If you take two students who have identical scores and extracurriculars, the student coming from the more prestigious university will be viewed on more favorably, all other factors being equal. This is even more so if they attend a highly competitive school with grade deflation, like MIT or Caltech. Getting a 3.7 GPA at one of these institutions is much more impressive than getting a 3.7 GPA at your local community college.
But the main reason your university matters is less because of the direct effect of reputation, and more because of the indirect effects – notably the program’s resources and opportunities for pre-meds. If you want to go to a top ranked medical school, research is an important part of that equation. You’re much more likely to have significant research experience with abstracts or publications at a school like UC Berkeley than you are at a community college. Similarly, hospital volunteer and clinical opportunities are going to be easier to find at an institution of this caliber that caters to a significant number of pre-meds.
My Advice to You
I’ll start by sharing what I did when it came to applying to colleges. I scored in the 99th percentile on my SAT and had a strong application, but I didn’t apply to Ivy league schools. I was born and raised in California, and I really like it here. So I decided to apply to California schools. When deciding between UC Berkeley and UCLA, I chose the latter, because I was keen on exploring a new region of California, and I loved the campus. I knew that either program would provide me with a solid education. I believed that the driver of my success was based on me, not my school, so I didn’t sweat it too much.
My college career was a great success, and I was a strong medical school applicant, interviewing and getting acceptance offers at multiple top 5 medical schools. Again, I chose UC San Diego, a top 15 program, over some more prestigious or elite programs, because I knew I would get a solid education, and it’s still a terrifically strong program, even if it’s not a Harvard, Penn, or Wash U.
Choose a strong program where you believe you’ll get a strong education and have the resources and opportunities available to you. If a private school is too expensive, don’t be afraid to go public, like I did. I went public all the way and still got a top numbers and matched into one of the most competitive specialties.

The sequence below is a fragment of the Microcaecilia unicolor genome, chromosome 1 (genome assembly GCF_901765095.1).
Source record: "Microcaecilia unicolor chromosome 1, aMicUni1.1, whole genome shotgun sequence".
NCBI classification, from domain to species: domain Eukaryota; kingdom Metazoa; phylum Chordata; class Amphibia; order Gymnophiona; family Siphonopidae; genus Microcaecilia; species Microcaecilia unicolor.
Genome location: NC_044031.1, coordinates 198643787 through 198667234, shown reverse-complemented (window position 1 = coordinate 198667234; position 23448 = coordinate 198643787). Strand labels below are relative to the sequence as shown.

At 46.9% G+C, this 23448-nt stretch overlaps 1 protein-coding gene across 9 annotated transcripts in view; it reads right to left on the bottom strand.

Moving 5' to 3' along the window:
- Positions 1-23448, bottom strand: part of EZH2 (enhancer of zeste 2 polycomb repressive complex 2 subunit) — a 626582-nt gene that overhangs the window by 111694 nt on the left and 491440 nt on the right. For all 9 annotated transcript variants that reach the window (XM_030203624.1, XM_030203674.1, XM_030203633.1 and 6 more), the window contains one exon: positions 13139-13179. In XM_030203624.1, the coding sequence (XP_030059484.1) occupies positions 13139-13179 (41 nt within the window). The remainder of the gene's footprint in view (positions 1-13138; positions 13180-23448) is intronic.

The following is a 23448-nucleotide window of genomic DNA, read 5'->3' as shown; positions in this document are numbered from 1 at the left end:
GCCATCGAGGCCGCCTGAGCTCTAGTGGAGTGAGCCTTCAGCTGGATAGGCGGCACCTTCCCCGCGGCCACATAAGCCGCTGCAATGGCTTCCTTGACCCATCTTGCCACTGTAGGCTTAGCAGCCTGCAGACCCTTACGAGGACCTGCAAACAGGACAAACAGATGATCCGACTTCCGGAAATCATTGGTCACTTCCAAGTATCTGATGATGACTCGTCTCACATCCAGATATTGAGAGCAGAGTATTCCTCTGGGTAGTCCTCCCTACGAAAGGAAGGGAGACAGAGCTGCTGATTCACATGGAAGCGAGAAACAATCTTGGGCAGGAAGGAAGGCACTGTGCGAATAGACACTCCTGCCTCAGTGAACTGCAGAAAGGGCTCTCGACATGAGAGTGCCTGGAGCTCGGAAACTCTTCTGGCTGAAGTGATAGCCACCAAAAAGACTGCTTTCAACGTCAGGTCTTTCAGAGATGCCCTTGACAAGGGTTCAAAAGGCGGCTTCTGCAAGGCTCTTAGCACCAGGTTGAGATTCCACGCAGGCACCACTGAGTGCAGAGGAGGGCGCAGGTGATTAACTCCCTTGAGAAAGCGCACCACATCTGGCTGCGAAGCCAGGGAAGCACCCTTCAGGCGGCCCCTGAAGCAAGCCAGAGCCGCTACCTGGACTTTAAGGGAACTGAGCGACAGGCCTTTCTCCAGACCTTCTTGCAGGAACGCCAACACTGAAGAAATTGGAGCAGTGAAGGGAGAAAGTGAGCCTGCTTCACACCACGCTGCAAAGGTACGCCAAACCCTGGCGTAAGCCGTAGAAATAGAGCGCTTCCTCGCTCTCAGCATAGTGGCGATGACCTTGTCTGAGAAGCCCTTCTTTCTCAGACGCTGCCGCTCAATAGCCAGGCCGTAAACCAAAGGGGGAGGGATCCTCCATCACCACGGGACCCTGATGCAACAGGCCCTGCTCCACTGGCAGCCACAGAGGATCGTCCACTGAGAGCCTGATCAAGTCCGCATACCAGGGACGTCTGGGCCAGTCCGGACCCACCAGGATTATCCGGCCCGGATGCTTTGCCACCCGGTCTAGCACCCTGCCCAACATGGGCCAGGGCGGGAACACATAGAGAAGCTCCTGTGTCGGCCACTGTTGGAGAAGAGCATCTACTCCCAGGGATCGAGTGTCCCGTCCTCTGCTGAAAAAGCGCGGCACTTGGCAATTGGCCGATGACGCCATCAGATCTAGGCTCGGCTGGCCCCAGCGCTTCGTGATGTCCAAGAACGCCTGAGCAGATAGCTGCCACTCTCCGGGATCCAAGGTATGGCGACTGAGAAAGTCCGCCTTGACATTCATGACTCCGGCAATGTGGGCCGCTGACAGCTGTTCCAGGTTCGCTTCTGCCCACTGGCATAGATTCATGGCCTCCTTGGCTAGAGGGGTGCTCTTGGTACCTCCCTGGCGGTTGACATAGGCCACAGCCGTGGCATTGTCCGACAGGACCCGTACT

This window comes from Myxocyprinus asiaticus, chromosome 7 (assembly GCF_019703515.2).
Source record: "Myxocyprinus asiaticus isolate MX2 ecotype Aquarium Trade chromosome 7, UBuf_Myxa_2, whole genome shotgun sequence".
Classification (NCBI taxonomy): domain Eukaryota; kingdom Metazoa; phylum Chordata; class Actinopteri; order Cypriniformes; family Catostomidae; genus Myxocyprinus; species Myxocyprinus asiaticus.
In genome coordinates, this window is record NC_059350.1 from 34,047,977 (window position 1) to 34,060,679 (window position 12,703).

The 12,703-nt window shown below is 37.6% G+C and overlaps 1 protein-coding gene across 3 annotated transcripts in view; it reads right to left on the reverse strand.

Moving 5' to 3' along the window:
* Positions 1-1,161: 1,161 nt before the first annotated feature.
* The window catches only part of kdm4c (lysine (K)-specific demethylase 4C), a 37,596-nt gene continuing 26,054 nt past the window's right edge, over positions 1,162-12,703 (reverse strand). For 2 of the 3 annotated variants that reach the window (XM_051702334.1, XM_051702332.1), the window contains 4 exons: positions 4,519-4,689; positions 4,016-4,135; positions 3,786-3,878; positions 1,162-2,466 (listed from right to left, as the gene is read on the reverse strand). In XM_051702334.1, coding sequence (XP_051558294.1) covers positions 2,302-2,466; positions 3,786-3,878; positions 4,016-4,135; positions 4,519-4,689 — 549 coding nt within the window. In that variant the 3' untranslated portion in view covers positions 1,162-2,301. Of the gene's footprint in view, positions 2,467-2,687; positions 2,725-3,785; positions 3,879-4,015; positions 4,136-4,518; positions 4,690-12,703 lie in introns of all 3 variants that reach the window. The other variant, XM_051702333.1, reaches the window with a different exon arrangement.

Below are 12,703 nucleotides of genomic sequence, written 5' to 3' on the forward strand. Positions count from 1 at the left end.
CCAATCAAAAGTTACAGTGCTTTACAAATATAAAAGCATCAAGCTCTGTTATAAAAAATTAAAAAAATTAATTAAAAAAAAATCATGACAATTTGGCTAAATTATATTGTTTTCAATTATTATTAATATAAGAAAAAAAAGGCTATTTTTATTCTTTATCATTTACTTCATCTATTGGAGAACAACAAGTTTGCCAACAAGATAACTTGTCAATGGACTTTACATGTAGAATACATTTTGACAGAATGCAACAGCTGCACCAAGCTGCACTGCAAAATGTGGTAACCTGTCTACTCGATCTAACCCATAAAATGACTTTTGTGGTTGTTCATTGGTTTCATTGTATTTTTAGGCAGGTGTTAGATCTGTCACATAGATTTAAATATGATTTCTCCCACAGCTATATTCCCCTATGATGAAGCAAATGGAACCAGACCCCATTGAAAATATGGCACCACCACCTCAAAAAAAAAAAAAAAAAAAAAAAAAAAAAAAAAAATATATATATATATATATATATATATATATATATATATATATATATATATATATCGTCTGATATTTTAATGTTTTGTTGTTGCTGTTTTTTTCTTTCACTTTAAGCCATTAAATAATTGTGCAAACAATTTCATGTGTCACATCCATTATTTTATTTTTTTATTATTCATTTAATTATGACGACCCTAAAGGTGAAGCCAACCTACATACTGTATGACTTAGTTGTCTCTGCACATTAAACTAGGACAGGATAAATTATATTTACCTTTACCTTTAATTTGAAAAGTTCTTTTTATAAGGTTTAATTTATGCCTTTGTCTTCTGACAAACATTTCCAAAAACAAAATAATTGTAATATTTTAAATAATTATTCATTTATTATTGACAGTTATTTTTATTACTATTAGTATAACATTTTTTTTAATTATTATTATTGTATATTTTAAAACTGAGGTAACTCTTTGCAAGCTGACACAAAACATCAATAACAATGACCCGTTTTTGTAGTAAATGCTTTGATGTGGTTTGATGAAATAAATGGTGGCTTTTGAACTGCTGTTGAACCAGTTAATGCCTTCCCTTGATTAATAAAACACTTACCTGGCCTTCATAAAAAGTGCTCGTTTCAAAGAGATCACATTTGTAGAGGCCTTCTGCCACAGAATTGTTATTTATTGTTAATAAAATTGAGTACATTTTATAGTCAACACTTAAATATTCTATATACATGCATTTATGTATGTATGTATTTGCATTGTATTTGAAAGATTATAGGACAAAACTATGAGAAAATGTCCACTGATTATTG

In short, I went to great programs, but I didn’t sweat the prestige or rankings when making my decisions. I knew that after a certain point, program quality is strong, and the rest is going to be on me. The key point is this: the talent and merits of each individual student are worth far more than the resources and prestige of elite schools. Ultimately, it’s more important to worry about the systems you implement in your life – the habits that you create and that ultimately dictate your trajectory, rather than the school you go to. Systems produce results.
This is our philosophy at Med School Insiders. Each individual is unique, and it’s a matter of maximizing your systems and habits to grow, learn, and become the best version of yourself. It’s more than just checking in the boxes. While research, top scores, and strong extracurriculars are key, the foundational principles that facilitate those aspects of your application are just as, if not more, important and it is these same principles that will help you generate compounding success into your future. Our mission is to create a generation of happier, healthier, and more effective doctors. And the best way to do that is with a personal and individualized plan to maximize a student’s potential – not just checking all the boxes. To learn more and see how we help students maximize their potential, click here to learn more.